Bill 30: Critical Changes for Health Regulators

By Emma Banfield & Julie Gagnon

On July 6, 2020, the Government of Alberta tabled Bill 30: Health Statutes Amendment Act, 2020 for first reading. As it is currently drafted, the Bill includes a number of changes that affect health professions. This blog addresses the changes to the Health Professions Act, RSA 2000, c H-7 affecting the governance of regulatory organizations for health professionals. If Bill 30 is passed as drafted, public appointees, who are not members of the profession, must constitute at least 50% of voting members of councils, complaint review committees, and hearing tribunals, and their constituent panels.

What does Bill 30 Change?

Section 12 of the Health Professions Act currently provides that at least 25% of the voting members of a council, a complaint review committee, and a hearing tribunal, or any panel of these groups, must be public members. Bill 30 increases the percentage of public members to a minimum of 50%.

What Does This Mean for Professional Regulatory Organizations?

The increase of public appointees as members of regulatory bodies for health professionals has significant implications. Public members are government appointees, which means that going forward, half of the governing Council for each health profession will be directly appointed by the government. Health professions Councils establish and implement the policies and priorities of each regulatory organization, and oversee the effectiveness of each health regulator in protecting the public interest.

In addition to increasing the public membership and appointment of regulatory organization Councils, half of all complaint review committees and hearing tribunals will also be publicly appointed. When panels are created to review complaints and hear disciplinary matters, half of the panel members must also be public members. This means that the self-regulatory nature of professional regulatory organizations will be curtailed in favour of more public participation. The minister who sponsored the bill indicated that this change is being made in part to increase diversity on boards, and to create a system more focused on patients.

Professional regulatory organizations will need to revise their governing documents to address the composition of their Councils. There are likely two ways to do this: increase the size of the Councils to accommodate new members, or reduce the number of professional members to balance the existing public members. There is no information at this time about who the new public members will be, what their background and experience will look like, or whether they are expected to serve on multiple councils. Professional regulatory organizations should be prepared to provide new members will some introduction or training on the processes unique to each professional organization. Further, it is expected that Bill 30 will impact how decisions are made and the direction of organizations in the future.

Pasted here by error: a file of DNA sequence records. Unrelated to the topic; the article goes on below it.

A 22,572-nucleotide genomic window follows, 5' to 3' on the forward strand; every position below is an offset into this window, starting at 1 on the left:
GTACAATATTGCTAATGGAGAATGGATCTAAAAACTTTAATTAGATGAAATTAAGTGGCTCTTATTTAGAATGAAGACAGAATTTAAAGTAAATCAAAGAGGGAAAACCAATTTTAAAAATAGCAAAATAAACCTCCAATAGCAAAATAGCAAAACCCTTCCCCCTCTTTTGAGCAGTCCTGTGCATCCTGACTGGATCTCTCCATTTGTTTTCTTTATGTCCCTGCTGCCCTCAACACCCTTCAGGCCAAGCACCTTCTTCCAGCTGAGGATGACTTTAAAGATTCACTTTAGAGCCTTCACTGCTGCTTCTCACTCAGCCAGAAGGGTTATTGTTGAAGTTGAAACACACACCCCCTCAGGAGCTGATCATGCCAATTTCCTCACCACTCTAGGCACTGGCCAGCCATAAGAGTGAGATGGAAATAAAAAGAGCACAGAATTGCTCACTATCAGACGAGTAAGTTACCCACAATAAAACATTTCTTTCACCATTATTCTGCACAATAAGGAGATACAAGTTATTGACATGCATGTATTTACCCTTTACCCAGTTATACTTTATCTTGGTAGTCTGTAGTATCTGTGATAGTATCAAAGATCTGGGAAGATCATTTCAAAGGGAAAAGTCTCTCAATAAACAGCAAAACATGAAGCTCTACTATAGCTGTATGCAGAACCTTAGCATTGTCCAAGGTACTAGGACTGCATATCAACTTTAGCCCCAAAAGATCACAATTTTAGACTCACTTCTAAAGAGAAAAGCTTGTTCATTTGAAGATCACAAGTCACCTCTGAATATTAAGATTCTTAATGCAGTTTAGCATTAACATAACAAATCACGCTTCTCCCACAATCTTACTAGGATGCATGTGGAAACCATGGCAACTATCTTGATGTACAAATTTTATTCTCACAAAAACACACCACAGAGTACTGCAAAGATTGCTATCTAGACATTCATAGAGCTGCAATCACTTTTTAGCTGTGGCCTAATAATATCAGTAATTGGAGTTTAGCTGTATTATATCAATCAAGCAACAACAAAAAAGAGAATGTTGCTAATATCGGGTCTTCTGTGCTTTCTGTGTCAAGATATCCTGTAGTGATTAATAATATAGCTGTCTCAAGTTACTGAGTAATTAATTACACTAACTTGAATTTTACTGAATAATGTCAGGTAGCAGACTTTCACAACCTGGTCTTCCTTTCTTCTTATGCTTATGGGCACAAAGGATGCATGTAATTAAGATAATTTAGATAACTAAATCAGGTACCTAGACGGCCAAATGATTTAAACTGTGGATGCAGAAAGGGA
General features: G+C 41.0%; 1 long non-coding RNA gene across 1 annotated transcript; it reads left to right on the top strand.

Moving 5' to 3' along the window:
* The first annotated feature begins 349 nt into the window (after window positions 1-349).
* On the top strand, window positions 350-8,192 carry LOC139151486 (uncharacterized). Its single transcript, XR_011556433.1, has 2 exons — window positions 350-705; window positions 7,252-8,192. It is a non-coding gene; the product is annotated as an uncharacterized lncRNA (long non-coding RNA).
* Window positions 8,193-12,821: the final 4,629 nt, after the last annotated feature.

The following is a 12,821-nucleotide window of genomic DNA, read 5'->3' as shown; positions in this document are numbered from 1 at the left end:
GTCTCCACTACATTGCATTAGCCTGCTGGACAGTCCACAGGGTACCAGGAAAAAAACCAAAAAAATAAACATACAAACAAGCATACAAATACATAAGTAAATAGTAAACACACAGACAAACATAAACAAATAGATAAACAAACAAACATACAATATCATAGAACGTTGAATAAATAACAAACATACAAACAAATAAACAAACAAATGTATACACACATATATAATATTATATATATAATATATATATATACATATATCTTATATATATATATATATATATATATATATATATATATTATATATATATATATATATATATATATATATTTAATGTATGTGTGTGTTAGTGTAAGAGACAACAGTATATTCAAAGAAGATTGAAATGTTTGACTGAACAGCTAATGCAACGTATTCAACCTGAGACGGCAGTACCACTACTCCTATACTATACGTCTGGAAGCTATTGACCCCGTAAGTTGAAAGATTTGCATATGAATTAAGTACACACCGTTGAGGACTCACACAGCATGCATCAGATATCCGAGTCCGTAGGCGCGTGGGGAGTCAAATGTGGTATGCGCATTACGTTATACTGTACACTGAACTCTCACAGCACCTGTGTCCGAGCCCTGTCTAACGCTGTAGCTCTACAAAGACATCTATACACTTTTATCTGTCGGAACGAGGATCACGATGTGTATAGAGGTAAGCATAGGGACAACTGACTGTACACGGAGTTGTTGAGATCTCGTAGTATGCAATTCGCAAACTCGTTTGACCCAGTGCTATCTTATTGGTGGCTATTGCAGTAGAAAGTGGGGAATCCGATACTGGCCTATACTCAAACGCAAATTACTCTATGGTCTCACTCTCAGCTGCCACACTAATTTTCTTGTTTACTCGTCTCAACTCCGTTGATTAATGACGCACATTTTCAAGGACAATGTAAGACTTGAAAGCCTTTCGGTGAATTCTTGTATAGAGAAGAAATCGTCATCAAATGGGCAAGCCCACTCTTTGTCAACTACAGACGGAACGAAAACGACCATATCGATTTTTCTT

Takeaways

These changes follow trends in other jurisdictions in Canada. However, unlike proposals in other jurisdictions, Bill 30 does not require that public members be selected independently or based on their qualifications. Instead, they are appointed based on their perspective as non-members of the profession in question.

Bill 30 signals a shift in the regulation of health professions in Alberta: at least in theory, health professions will no longer be self-regulating organizations. Rather, oversight of health professionals will be a shared responsibility between the profession and the public.


This post is meant to provide information only and is not intended to provide legal advice. Although every effort has been made to provide current and accurate information, changes to the law may cause the information in this post to be outdated.